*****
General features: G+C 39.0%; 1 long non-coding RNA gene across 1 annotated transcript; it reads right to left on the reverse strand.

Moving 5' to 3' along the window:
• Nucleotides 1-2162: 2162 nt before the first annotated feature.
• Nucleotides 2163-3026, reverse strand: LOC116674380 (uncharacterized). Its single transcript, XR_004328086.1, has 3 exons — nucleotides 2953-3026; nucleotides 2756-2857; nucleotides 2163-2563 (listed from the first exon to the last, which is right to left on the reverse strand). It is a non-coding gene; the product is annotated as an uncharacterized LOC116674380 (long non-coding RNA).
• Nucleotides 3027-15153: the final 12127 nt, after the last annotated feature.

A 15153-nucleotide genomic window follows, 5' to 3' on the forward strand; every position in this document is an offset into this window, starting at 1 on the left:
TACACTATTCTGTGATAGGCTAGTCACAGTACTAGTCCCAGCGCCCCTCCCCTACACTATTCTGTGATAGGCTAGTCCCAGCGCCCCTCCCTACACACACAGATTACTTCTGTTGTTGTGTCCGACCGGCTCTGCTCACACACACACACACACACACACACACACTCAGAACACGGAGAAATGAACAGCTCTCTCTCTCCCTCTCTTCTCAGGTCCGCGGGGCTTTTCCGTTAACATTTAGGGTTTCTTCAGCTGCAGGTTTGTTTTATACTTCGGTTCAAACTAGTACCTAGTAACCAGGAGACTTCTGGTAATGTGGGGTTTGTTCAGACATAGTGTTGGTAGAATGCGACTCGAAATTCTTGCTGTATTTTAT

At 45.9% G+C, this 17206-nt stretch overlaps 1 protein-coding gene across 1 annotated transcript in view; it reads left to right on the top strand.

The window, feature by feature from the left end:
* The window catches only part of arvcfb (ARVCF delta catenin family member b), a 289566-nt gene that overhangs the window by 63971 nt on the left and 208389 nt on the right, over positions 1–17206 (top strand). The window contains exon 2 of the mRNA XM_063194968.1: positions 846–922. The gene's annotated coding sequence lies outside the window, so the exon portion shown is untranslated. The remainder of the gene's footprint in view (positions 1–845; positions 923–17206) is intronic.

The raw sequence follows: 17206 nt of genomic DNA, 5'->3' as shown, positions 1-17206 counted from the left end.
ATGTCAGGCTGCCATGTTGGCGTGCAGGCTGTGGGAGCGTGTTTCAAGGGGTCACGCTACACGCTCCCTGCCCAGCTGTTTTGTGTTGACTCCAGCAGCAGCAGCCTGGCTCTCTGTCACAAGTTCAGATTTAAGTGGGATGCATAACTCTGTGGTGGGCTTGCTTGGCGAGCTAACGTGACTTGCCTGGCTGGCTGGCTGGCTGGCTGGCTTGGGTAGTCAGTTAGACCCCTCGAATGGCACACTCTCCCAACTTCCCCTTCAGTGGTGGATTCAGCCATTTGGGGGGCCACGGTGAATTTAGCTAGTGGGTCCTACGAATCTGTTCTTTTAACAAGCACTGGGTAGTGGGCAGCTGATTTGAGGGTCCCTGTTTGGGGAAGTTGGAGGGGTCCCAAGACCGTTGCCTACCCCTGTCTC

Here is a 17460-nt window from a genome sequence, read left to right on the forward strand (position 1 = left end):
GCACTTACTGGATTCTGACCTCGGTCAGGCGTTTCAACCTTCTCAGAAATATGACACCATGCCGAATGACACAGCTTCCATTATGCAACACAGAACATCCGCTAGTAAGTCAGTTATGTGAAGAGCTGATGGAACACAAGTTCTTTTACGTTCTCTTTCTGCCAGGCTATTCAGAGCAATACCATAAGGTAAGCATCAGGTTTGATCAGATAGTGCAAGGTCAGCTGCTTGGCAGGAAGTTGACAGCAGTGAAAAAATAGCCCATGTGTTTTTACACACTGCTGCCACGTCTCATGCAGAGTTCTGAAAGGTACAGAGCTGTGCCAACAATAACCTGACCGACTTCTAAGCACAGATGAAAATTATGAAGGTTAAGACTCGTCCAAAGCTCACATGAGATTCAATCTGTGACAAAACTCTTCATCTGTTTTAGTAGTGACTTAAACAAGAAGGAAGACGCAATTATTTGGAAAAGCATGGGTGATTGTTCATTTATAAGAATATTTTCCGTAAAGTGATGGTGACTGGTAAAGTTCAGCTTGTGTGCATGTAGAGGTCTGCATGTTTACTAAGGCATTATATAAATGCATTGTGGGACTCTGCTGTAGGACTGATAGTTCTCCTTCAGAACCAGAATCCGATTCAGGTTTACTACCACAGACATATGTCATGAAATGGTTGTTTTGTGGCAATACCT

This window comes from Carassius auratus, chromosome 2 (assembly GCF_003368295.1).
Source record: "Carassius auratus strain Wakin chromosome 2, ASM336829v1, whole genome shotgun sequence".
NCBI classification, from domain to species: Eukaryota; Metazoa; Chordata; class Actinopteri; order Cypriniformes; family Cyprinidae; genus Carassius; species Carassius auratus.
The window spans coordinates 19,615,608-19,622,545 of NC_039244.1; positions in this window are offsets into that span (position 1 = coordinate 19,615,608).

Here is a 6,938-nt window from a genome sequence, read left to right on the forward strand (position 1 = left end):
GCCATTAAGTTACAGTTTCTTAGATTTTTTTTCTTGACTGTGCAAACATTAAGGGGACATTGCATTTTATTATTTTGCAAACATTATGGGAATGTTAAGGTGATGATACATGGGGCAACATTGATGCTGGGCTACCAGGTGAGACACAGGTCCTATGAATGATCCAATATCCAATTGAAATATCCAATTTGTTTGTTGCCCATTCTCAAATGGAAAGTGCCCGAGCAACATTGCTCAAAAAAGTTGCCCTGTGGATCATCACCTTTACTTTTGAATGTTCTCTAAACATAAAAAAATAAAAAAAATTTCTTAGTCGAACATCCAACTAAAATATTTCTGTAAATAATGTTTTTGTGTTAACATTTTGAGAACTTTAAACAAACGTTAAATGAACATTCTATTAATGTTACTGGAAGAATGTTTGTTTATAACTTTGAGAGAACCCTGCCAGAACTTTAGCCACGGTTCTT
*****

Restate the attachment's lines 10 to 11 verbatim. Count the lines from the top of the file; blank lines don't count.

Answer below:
* The window catches only part of arvcfb (ARVCF delta catenin family member b), a 289566-nt gene that overhangs the window by 63971 nt on the left and 208389 nt on the right, over positions 1–17206 (top strand). The window contains exon 2 of the mRNA XM_063194968.1: positions 846–922. The gene's annotated coding sequence lies outside the window, so the exon portion shown is untranslated. The remainder of the gene's footprint in view (positions 1–845; positions 923–17206) is intronic.

The raw sequence follows: 17206 nt of genomic DNA, 5'->3' as shown, positions 1-17206 counted from the left end.